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Recipient of James Watt Gold Medal for Energy Conservation Keith Tovey ( ) M.A., PhD, CEng, MICE, CEnv Reader Emeritus: University of East Anglia 1 Low.

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Presentation on theme: "Recipient of James Watt Gold Medal for Energy Conservation Keith Tovey ( ) M.A., PhD, CEng, MICE, CEnv Reader Emeritus: University of East Anglia 1 Low."— Presentation transcript:

1 Recipient of James Watt Gold Medal for Energy Conservation Keith Tovey ( ) M.A., PhD, CEng, MICE, CEnv Reader Emeritus: University of East Anglia 1 Low Carbon Dinner – March 1 st 2011 West Suffolk College Pathways to an Energy Secure and Low Carbon Future

2 Background Awareness Raising Effective Management Innovative Technical Solutions Low Carbon Energy Production Nuclear electricity Renewable Energy Generation – Heat, Electricity and Transport Carbon Capture and Sequestration 2 Good Record Keeping and Objective Analysis of data > leading to energy reduction through good management Building design Use of Efficient appliances/Technologies

3 Our looming over-dependence on gas for electricity generation We need an integrated energy supply which is diverse and secure. We need to take Energy out of Party Politics.!

4 Import Gap Energy Security is a potentially critical issue for the UK On 7 th /8 th December 2011: UK Production was only 39%: 12% from storage and 49% from imports UK becomes net importer of gas Completion of Langeled Gas Line to Norway Oil reaches $140 a barrel Prices have become much more volatile since UK is no longer self sufficient in gas. Gas Production and Demand in UK Wholesale Electricity Price surge in January and December 2010 when Gas imports are high.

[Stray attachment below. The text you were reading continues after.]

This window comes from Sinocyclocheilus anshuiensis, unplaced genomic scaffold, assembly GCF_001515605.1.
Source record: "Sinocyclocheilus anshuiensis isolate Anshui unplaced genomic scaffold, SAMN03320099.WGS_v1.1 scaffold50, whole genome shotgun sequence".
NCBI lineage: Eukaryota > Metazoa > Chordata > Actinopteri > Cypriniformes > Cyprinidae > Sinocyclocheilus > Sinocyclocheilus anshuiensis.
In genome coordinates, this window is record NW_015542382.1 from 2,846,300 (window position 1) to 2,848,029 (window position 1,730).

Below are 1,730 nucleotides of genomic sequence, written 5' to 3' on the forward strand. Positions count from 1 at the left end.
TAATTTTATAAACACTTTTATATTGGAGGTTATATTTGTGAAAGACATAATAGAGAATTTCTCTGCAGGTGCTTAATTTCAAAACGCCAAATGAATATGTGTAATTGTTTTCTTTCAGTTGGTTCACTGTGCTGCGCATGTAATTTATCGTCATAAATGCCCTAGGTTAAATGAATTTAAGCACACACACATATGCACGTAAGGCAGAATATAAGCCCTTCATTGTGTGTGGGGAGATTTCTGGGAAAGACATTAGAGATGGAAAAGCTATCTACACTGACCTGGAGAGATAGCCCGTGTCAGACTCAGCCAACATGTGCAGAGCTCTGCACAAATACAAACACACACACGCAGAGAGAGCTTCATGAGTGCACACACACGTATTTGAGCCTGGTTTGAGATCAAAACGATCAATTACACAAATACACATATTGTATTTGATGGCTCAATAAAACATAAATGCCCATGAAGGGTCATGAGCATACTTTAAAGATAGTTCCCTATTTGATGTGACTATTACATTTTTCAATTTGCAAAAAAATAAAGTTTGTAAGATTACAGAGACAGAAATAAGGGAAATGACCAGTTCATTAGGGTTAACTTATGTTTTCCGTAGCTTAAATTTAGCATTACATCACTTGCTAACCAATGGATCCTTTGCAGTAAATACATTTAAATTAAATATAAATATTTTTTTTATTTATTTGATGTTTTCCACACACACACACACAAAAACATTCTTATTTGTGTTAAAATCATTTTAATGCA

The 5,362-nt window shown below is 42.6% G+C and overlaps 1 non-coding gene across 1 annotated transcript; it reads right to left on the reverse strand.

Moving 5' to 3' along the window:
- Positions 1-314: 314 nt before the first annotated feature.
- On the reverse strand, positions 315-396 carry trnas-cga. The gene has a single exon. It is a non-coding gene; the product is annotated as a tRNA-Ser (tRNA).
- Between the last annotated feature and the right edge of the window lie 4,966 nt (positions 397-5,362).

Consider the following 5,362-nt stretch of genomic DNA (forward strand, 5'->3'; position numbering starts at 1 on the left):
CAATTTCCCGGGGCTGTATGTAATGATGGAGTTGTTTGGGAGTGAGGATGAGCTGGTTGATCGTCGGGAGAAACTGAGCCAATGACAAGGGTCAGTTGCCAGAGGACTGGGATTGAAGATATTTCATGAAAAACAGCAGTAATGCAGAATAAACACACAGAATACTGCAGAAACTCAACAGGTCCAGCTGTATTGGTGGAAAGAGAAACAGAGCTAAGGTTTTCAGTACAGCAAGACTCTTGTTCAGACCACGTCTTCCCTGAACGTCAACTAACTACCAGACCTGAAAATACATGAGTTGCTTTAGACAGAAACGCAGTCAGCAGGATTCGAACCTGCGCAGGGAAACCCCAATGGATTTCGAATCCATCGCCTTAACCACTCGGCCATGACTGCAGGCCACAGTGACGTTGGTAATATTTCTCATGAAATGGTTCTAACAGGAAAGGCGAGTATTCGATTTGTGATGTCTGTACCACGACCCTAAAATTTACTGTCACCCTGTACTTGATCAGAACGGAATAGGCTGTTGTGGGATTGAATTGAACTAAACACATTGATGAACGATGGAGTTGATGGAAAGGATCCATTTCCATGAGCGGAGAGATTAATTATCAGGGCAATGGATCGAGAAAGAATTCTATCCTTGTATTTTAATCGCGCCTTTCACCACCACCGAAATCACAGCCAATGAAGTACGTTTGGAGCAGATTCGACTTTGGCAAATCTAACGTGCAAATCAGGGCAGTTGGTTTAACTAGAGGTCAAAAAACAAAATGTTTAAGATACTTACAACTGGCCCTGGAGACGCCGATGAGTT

5 kWh% costRank% Renewables 2008 Norwich3,53579%6 0.0% Ipswich4,34997%159 0.0% Waveney4,41799%181 1.9% Broadland4,618103%231 3.0% Great Yarmouth4,699105%252 30.0% St Edmundsbury4,869109%280 1.0% Breckland5,028112%312 31.8% Forest Heath5,174116%336 0.0% Babergh5,252117%343 0.1% South Norfolk5,347119%358 5.0% Suffolk Coastal5,371120%360 1.0% North Norfolk5,641126%385 1.3% Mid Suffolk5,723128%390 18.3% King's Lynn and West Norfolk5,731128%393 2.5% UK Average4478 % of average cost of electricity bills compared to National Average Rank position in UK out of 408 Local Authorities Average house in Norwich emits 1.87 tonnes of CO 2 from electricity consumption in Kings Lynn 3.04 tonnes of CO 2 (based on UK emission factors) Average household electricity bill in Norwich is 64% that in Kings Lynn Average Domestic Electricity Consumption in Norfolk and Suffolk

6 Installations under the Feed In Tariff Scheme (18/02/2011) 6 Technology Domestic Installations Other Installations*Total Number Installed Capacity (MW) Number Installed Capacity (MW) Number Installed Capacity (MW) Suffolk Hydro0010.4910 Micro CHP000000 Photovoltaic4661.13450.0234711.157 Wind190.12500190.125 Total4851.2660.5134911.773 Norfolk Hydro20.021002 Micro CHP10.001001 Photovoltaic4761.118100.0814861.199 Wind200.14250.034250.176 Total4991.281150.1155141.396 * Commercial, Industrial and Community Schemes. Note: Chris Huhne announced a potential curtailment of large FIT schemes (>50kW) in early February 2011.

7 7 Mostly Eye and Thetford Scroby Renewable Energy Generation in Suffolk and Norfolk 2009 - 10 Generation in GWh stationsGWh Capacity (kW) Load Factor Biomass33266181660.2% Landfill Gas 181272671954.3% Off-shore Wind 11706000032.3% On-shore Wind 5582450027.0% Sewage Gas 210483623.6% Total 29 691177871 Total Demand in Norfolk and Suffolk 7803.2 GWh % Renewables 8.9% National Average 7.8% Target 10.4%